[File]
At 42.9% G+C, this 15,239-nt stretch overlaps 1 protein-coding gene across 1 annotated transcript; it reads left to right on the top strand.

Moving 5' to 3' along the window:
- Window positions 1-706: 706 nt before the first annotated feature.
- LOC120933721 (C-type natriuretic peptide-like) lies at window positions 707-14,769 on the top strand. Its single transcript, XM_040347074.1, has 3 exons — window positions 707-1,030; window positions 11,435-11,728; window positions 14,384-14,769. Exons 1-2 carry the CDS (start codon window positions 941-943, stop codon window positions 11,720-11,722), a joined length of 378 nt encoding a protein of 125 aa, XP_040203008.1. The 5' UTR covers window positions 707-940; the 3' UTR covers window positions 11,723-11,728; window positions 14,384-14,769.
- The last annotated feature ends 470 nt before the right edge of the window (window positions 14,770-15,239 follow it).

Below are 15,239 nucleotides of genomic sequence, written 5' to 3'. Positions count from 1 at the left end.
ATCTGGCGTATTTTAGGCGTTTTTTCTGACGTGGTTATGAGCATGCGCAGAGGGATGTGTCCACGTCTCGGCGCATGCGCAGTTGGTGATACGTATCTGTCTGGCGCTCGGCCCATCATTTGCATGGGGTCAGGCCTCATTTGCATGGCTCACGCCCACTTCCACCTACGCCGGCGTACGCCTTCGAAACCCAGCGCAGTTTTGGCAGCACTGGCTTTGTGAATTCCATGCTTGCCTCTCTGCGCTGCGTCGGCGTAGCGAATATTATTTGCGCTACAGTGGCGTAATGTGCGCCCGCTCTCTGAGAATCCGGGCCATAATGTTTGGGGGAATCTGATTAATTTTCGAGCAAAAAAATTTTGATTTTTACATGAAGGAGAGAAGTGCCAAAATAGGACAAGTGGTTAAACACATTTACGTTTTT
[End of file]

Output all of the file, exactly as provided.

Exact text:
At 42.9% G+C, this 15,239-nt stretch overlaps 1 protein-coding gene across 1 annotated transcript; it reads left to right on the top strand.

Moving 5' to 3' along the window:
- Window positions 1-706: 706 nt before the first annotated feature.
- LOC120933721 (C-type natriuretic peptide-like) lies at window positions 707-14,769 on the top strand. Its single transcript, XM_040347074.1, has 3 exons — window positions 707-1,030; window positions 11,435-11,728; window positions 14,384-14,769. Exons 1-2 carry the CDS (start codon window positions 941-943, stop codon window positions 11,720-11,722), a joined length of 378 nt encoding a protein of 125 aa, XP_040203008.1. The 5' UTR covers window positions 707-940; the 3' UTR covers window positions 11,723-11,728; window positions 14,384-14,769.
- The last annotated feature ends 470 nt before the right edge of the window (window positions 14,770-15,239 follow it).

Below are 15,239 nucleotides of genomic sequence, written 5' to 3'. Positions count from 1 at the left end.
ATCTGGCGTATTTTAGGCGTTTTTTCTGACGTGGTTATGAGCATGCGCAGAGGGATGTGTCCACGTCTCGGCGCATGCGCAGTTGGTGATACGTATCTGTCTGGCGCTCGGCCCATCATTTGCATGGGGTCAGGCCTCATTTGCATGGCTCACGCCCACTTCCACCTACGCCGGCGTACGCCTTCGAAACCCAGCGCAGTTTTGGCAGCACTGGCTTTGTGAATTCCATGCTTGCCTCTCTGCGCTGCGTCGGCGTAGCGAATATTATTTGCGCTACAGTGGCGTAATGTGCGCCCGCTCTCTGAGAATCCGGGCCATAATGTTTGGGGGAATCTGATTAATTTTCGAGCAAAAAAATTTTGATTTTTACATGAAGGAGAGAAGTGCCAAAATAGGACAAGTGGTTAAACACATTTACGTTTTT